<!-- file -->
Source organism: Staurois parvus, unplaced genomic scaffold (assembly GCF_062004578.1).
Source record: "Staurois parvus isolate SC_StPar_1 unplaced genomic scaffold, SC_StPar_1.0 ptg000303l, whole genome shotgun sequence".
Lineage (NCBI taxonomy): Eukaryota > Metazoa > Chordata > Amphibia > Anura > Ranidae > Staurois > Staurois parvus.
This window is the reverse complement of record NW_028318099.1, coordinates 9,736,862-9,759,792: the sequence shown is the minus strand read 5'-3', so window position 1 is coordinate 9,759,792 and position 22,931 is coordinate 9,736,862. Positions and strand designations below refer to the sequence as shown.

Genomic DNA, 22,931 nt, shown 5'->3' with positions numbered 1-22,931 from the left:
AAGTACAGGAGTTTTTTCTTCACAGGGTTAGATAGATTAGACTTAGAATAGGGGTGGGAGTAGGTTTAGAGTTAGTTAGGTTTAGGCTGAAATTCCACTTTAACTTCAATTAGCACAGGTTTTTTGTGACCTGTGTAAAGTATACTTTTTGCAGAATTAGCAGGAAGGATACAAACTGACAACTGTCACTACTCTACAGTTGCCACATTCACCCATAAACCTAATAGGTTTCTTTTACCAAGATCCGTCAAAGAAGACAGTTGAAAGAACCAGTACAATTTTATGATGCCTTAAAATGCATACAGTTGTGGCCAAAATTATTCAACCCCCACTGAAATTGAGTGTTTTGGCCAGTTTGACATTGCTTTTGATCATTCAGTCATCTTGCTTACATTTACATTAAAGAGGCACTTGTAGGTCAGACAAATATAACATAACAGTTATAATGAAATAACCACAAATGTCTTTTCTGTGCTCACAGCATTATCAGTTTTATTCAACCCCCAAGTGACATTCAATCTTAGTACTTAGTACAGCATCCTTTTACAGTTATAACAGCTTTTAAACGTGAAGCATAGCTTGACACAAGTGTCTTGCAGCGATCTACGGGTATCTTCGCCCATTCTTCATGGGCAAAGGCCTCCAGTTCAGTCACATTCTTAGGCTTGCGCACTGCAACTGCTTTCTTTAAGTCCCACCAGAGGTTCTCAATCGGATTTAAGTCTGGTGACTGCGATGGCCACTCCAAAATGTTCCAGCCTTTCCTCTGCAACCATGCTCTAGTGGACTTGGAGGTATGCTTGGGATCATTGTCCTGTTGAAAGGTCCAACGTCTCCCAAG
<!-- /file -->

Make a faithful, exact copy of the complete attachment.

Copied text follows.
Source organism: Staurois parvus, unplaced genomic scaffold (assembly GCF_062004578.1).
Source record: "Staurois parvus isolate SC_StPar_1 unplaced genomic scaffold, SC_StPar_1.0 ptg000303l, whole genome shotgun sequence".
Lineage (NCBI taxonomy): Eukaryota > Metazoa > Chordata > Amphibia > Anura > Ranidae > Staurois > Staurois parvus.
This window is the reverse complement of record NW_028318099.1, coordinates 9,736,862-9,759,792: the sequence shown is the minus strand read 5'-3', so window position 1 is coordinate 9,759,792 and position 22,931 is coordinate 9,736,862. Positions and strand designations below refer to the sequence as shown.

Genomic DNA, 22,931 nt, shown 5'->3' with positions numbered 1-22,931 from the left:
AAGTACAGGAGTTTTTTCTTCACAGGGTTAGATAGATTAGACTTAGAATAGGGGTGGGAGTAGGTTTAGAGTTAGTTAGGTTTAGGCTGAAATTCCACTTTAACTTCAATTAGCACAGGTTTTTTGTGACCTGTGTAAAGTATACTTTTTGCAGAATTAGCAGGAAGGATACAAACTGACAACTGTCACTACTCTACAGTTGCCACATTCACCCATAAACCTAATAGGTTTCTTTTACCAAGATCCGTCAAAGAAGACAGTTGAAAGAACCAGTACAATTTTATGATGCCTTAAAATGCATACAGTTGTGGCCAAAATTATTCAACCCCCACTGAAATTGAGTGTTTTGGCCAGTTTGACATTGCTTTTGATCATTCAGTCATCTTGCTTACATTTACATTAAAGAGGCACTTGTAGGTCAGACAAATATAACATAACAGTTATAATGAAATAACCACAAATGTCTTTTCTGTGCTCACAGCATTATCAGTTTTATTCAACCCCCAAGTGACATTCAATCTTAGTACTTAGTACAGCATCCTTTTACAGTTATAACAGCTTTTAAACGTGAAGCATAGCTTGACACAAGTGTCTTGCAGCGATCTACGGGTATCTTCGCCCATTCTTCATGGGCAAAGGCCTCCAGTTCAGTCACATTCTTAGGCTTGCGCACTGCAACTGCTTTCTTTAAGTCCCACCAGAGGTTCTCAATCGGATTTAAGTCTGGTGACTGCGATGGCCACTCCAAAATGTTCCAGCCTTTCCTCTGCAACCATGCTCTAGTGGACTTGGAGGTATGCTTGGGATCATTGTCCTGTTGAAAGGTCCAACGTCTCCCAAG